I panic-ordered two professional air filters for my house: One is coming tomorrow night, and the other is coming Tuesday. I should have just gone with this:

Good luck out there!

Fortunately, or maybe not so fortunately, this "super-massive" cloud is moving veeery slowly: It "only moved a little," writes the Washington smoke blog this afternoon. "Here's a map of what Friday will bring," they write (that map is below). "Saturday will be worse for most areas, with few clean air getaways possible. 'Clean air' will become a relative term for most of this weekend. More details on that tomorrow." Sigh, I thought we were gonna get away with a relatively comfortable fire season this year.


Football is back: The NFL's season kicks off with the Houston Texans versus the Kansas City Chiefs. Joe Biden will air a minute-long campaign ad during the game. Trump will also have an ad.

Stranger's Jasmyne Keimig is hopping on here with some CHOP-related art updates:

More meetings on what to do with CHOP's art and garden: Seattle Parks and Recreation, along with HBB Landscape Architecture and DLR Group, hosted another round of public meetings/Zoom calls for the 2020 Cal Anderson Park Project on Wednesday evening and Thursday afternoon. After last month's meeting, the project sent out a survey about the park and received 3,800 individual responses, 46 percent of whom said they live within walking distance of Cal Anderson.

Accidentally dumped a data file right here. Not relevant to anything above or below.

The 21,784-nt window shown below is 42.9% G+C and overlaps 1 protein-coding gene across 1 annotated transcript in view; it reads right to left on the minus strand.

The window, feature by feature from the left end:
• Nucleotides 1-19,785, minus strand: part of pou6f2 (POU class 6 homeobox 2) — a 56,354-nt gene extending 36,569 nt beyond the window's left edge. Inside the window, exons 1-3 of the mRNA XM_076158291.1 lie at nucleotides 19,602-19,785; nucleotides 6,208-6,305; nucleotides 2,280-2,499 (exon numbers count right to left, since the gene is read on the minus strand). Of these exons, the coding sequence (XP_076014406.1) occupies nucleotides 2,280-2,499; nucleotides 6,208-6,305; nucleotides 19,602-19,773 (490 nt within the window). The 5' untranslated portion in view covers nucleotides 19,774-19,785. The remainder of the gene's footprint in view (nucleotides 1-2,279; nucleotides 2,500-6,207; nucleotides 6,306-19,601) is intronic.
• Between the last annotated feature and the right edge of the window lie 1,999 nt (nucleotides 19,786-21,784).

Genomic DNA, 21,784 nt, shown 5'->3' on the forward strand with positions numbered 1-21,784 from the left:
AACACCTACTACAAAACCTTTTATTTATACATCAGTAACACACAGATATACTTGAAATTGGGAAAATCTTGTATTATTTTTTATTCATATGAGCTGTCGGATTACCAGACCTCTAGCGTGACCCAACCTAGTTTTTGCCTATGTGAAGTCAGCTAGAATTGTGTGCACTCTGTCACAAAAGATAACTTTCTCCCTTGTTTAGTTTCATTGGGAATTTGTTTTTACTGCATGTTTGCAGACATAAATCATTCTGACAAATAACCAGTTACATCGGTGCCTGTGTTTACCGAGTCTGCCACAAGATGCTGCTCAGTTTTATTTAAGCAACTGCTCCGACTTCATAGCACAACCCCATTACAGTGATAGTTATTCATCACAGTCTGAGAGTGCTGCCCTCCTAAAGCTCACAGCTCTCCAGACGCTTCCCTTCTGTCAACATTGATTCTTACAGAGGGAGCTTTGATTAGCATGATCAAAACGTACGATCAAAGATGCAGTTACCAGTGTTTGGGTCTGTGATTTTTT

These meetings involved a public discussion and vote on "opportunity areas" for the placement of the community garden, protest art, and conversation corners: There was recognition that different elements could have overlap. For example, the "events" space where the Marcus Henderson-led community garden is currently located could also serve as a space to hold art, conversations corners, and cultural events. Many meeting participants seemed to favor moving the garden to the park's E Howell and 11th Ave entrance, which could be cute.

A map of the opportunity areas.